Meghan Ciana Doidge tempted me by offering the first book in her Dowser series for free. I bit, and found it just as tasty and addictive as the cupcake on the cover. Doidge is very good at misleading the reader. Just when I thought that I had Cupcakes, Trinkets, and Other Deadly Magic figured out, it took a hard turn left, then right, then left again. The same thing happened with the second book ... and I imagine that will be the same case with the third .... 

Nine by Night can also be blamed for introducing me to the works of SM Reine. I've posted before that I get seriously tired of the fact that urban fantasies seem to use the same pseudo-Christian cosmology over and over again. Reine does not fall into that camp. Her cosmology may be loosely Christian, but she offers her own unique spin on it. In the world of Preternatural Affairs, magic is real, but hidden from most of the world. Cesar Hawke is a third-level witch and a paper pusher who suddenly finds himself out in the field, facing down much more powerful witches, demons, nightmares, ghouls, a teenage dark priestess, and a cult of werewolves obsessed with freeing Adam from his prison in Eden. Fun times. 

In addition to the talented authors above, other literary discoveries of the year include Earthly Delights by Kerry Greenwood. I was already a fan of the television adaptation of Greenwood's Phryne Fisher mysteries. When I found out that she had another, modern-day series, I decided to give the first book a try. Baker heroine with yummy recipes included? Check. Hunky, mysterious hero who loves the heroine's full figure? Check. Witch best friend? Check. Apartment in a faux Roman villa with each apartment named after a different Deity? Check. Strange deaths and a hidden villain who must be brought to justice? Check. Put me down for the next book.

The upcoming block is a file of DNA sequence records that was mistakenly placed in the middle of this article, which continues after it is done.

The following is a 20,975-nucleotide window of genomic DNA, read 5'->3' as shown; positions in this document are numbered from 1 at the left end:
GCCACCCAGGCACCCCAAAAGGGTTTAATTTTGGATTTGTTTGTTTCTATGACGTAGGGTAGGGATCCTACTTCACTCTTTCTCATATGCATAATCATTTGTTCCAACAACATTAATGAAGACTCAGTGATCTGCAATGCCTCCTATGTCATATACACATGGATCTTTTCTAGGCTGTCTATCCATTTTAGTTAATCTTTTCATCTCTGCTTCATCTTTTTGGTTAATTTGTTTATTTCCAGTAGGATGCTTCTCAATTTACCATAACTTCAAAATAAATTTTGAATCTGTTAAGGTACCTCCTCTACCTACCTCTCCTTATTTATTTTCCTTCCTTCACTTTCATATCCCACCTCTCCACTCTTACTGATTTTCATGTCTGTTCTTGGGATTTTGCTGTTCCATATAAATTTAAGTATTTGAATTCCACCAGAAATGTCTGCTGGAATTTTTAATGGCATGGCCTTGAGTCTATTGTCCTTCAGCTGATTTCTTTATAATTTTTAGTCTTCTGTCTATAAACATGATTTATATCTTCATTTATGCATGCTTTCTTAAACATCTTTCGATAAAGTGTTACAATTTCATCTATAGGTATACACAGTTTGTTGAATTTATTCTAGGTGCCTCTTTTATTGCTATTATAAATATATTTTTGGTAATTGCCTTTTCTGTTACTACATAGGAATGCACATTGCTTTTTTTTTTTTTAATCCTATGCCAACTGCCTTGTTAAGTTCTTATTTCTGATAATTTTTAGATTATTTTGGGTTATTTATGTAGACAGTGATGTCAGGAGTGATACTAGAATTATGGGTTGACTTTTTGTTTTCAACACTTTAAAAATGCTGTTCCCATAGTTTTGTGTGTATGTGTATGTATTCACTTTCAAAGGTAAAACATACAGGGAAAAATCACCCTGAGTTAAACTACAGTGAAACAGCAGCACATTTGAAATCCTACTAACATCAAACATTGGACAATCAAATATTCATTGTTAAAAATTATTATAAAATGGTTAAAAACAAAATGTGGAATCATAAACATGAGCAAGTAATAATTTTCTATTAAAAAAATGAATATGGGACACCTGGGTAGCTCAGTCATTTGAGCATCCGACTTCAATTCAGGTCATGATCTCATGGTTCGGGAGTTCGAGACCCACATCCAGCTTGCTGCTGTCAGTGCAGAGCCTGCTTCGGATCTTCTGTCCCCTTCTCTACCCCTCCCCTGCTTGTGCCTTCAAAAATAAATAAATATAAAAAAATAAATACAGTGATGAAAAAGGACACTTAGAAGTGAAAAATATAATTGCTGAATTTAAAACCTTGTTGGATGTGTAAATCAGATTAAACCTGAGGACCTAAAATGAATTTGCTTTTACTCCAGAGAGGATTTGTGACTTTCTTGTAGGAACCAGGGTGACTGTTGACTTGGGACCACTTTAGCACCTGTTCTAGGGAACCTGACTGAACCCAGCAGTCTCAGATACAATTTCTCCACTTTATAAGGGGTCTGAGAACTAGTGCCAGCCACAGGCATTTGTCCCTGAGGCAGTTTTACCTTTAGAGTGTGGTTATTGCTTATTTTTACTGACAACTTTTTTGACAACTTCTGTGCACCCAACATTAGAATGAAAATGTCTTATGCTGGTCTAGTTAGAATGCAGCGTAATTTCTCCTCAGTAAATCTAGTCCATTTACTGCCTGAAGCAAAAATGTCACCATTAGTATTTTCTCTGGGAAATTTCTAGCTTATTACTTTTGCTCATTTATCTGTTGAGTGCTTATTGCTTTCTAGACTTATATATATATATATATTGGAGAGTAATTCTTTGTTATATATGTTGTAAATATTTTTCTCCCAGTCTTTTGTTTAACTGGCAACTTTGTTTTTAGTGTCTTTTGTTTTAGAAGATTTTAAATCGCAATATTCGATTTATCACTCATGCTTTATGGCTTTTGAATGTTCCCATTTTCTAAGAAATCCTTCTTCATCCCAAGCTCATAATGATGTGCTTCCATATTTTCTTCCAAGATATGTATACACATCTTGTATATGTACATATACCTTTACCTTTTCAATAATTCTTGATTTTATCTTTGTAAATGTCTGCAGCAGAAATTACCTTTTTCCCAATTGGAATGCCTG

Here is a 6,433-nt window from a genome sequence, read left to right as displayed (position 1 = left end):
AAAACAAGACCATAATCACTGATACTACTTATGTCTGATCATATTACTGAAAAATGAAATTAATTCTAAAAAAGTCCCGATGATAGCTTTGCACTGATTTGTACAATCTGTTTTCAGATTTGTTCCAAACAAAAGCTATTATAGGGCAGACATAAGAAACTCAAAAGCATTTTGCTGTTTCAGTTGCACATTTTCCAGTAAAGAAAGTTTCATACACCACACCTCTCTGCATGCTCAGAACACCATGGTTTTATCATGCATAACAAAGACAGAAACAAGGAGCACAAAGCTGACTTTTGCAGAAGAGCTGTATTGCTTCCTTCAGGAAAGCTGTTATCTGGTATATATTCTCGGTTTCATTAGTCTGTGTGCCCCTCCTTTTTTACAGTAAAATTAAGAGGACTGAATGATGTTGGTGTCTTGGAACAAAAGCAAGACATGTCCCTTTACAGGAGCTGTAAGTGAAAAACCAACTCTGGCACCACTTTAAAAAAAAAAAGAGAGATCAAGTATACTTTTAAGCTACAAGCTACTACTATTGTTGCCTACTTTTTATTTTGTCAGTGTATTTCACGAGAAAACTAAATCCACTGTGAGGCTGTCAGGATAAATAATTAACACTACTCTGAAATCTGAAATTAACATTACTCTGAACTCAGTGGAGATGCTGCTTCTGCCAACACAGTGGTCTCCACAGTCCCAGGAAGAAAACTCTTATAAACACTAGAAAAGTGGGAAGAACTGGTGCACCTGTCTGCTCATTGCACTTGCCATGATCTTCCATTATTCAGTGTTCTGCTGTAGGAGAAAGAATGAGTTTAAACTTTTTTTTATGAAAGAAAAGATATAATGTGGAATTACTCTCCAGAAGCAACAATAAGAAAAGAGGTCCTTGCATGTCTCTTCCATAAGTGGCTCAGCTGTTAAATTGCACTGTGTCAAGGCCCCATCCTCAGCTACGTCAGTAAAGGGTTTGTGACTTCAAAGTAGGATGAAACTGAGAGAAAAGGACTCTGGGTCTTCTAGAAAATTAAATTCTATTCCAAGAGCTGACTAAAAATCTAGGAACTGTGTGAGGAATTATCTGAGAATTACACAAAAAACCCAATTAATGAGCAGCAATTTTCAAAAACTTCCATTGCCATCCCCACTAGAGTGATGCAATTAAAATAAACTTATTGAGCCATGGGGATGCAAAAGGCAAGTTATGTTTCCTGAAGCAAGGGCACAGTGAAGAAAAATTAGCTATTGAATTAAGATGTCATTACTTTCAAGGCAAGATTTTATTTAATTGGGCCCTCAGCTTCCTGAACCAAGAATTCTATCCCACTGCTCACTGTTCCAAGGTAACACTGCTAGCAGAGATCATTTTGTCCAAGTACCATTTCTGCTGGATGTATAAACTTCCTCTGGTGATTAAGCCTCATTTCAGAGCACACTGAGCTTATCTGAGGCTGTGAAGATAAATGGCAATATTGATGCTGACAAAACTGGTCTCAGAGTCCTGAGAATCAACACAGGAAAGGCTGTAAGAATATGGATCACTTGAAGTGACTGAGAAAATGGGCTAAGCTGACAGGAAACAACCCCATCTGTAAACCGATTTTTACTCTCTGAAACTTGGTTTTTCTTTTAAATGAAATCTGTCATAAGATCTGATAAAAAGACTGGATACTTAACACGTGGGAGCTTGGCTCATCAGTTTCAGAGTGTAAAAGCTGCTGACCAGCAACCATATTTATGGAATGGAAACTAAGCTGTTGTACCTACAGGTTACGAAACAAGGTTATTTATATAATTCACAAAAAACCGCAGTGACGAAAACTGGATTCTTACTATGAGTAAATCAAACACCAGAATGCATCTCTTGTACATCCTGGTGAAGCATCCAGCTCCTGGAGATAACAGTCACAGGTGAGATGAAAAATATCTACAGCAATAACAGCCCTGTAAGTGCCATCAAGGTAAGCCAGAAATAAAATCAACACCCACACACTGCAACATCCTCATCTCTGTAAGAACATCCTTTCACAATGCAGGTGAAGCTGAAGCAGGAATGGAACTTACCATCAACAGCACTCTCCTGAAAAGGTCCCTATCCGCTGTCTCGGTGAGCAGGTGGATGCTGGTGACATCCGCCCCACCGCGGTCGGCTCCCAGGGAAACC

Eye of Odin by Dennis Staginnus has not actually been released yet. Instead, Staginnus has published two teaser prequels: Double Cross and Fated. I love the world-building: here, every mythology, every Folklore, is real, and exists parallel to the mundane world. Teen witch Sarah Finn is responsible for keeping the peace between the Folklores, while also keeping the supernaturals safe from hostile mundanes such as the Inquisition. Life is exciting, dangerous, and magical -- and Sarah wouldn't have it any other way. 

Julia's House for Lost Creatures by Ben Hatke is a wondrous, sweet, and imaginative children's book. Now I want a creaking, leaking, rambling old house that sits on the back of a turtle.